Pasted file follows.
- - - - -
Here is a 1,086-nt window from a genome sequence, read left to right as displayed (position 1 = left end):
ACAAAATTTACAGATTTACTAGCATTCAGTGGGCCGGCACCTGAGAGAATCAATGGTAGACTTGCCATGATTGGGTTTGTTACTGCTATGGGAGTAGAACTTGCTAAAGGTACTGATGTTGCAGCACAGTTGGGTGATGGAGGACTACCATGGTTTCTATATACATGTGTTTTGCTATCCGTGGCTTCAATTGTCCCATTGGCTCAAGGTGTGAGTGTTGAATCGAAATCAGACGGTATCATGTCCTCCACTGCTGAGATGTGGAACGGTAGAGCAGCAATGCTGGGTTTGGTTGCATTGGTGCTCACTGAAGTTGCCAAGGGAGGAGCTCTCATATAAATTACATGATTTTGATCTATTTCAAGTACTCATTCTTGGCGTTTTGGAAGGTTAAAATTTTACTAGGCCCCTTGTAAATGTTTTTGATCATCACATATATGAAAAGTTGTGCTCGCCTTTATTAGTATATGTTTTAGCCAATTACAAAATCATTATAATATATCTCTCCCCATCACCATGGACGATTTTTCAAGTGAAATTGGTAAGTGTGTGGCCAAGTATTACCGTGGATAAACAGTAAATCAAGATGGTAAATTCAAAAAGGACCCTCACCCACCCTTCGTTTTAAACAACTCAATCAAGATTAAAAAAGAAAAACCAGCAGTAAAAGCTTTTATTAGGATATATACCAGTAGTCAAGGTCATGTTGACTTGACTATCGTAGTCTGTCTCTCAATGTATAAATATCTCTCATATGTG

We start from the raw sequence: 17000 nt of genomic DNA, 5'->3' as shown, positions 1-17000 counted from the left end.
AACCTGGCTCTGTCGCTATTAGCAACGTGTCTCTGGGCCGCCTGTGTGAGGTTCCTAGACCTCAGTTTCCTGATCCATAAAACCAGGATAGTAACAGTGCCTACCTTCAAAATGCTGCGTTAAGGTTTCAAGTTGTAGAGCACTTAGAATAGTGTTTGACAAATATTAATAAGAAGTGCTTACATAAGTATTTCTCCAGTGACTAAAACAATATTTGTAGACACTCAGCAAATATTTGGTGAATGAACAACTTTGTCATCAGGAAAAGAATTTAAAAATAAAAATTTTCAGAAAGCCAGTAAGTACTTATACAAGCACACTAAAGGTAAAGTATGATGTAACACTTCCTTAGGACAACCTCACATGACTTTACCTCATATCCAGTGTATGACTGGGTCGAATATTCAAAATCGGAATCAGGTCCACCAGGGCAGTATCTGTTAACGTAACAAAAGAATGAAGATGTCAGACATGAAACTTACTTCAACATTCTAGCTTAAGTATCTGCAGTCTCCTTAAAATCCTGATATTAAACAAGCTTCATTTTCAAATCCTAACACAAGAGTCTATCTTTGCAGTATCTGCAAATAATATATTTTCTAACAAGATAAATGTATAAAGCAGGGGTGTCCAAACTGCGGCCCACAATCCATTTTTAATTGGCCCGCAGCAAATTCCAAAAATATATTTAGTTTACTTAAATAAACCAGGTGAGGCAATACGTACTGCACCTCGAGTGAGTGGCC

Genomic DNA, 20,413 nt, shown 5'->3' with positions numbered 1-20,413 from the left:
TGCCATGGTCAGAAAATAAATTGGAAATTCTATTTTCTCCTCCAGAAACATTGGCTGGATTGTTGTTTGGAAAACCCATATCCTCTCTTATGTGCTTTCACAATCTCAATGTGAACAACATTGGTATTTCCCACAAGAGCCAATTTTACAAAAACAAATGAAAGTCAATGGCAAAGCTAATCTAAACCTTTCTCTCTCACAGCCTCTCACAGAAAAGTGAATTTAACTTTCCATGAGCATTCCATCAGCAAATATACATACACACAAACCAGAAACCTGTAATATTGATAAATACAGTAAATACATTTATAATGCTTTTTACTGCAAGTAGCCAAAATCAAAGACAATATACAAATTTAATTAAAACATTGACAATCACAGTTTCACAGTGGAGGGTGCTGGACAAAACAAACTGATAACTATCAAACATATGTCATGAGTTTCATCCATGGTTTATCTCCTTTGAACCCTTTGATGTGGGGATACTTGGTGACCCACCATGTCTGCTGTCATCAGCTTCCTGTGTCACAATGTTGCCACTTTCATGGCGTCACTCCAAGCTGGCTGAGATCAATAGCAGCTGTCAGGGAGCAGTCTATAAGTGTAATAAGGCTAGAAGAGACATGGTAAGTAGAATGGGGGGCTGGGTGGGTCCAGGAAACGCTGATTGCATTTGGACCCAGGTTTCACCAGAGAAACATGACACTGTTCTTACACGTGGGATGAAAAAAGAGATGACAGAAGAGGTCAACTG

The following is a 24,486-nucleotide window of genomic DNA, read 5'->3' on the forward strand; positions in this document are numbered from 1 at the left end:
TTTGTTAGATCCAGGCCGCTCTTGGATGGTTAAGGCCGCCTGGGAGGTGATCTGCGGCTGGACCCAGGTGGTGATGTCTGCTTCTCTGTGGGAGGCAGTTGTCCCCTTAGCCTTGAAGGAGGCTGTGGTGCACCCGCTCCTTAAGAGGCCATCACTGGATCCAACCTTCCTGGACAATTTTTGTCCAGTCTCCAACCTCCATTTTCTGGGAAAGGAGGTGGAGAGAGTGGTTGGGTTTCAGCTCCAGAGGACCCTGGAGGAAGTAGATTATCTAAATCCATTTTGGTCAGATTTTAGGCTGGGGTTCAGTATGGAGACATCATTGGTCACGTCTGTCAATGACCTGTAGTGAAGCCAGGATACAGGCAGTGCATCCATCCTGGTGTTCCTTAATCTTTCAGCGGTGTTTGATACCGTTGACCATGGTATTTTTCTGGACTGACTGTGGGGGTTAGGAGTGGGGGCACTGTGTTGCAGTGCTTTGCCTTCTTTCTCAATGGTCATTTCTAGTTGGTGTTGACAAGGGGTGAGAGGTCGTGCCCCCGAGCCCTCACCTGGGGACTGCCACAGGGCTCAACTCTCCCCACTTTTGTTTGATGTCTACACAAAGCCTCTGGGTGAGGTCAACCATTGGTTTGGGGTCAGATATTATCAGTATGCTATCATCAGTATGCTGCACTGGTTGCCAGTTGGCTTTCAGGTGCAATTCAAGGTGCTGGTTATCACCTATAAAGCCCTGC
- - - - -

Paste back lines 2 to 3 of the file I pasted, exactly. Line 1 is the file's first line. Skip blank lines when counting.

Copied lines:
ACAAAATTTACAGATTTACTAGCATTCAGTGGGCCGGCACCTGAGAGAATCAATGGTAGACTTGCCATGATTGGGTTTGTTACTGCTATGGGAGTAGAACTTGCTAAAGGTACTGATGTTGCAGCACAGTTGGGTGATGGAGGACTACCATGGTTTCTATATACATGTGTTTTGCTATCCGTGGCTTCAATTGTCCCATTGGCTCAAGGTGTGAGTGTTGAATCGAAATCAGACGGTATCATGTCCTCCACTGCTGAGATGTGGAACGGTAGAGCAGCAATGCTGGGTTTGGTTGCATTGGTGCTCACTGAAGTTGCCAAGGGAGGAGCTCTCATATAAATTACATGATTTTGATCTATTTCAAGTACTCATTCTTGGCGTTTTGGAAGGTTAAAATTTTACTAGGCCCCTTGTAAATGTTTTTGATCATCACATATATGAAAAGTTGTGCTCGCCTTTATTAGTATATGTTTTAGCCAATTACAAAATCATTATAATATATCTCTCCCCATCACCATGGACGATTTTTCAAGTGAAATTGGTAAGTGTGTGGCCAAGTATTACCGTGGATAAACAGTAAATCAAGATGGTAAATTCAAAAAGGACCCTCACCCACCCTTCGTTTTAAACAACTCAATCAAGATTAAAAAAGAAAAACCAGCAGTAAAAGCTTTTATTAGGATATATACCAGTAGTCAAGGTCATGTTGACTTGACTATCGTAGTCTGTCTCTCAATGTATAAATATCTCTCATATGTG

We start from the raw sequence: 17000 nt of genomic DNA, 5'->3' as shown, positions 1-17000 counted from the left end.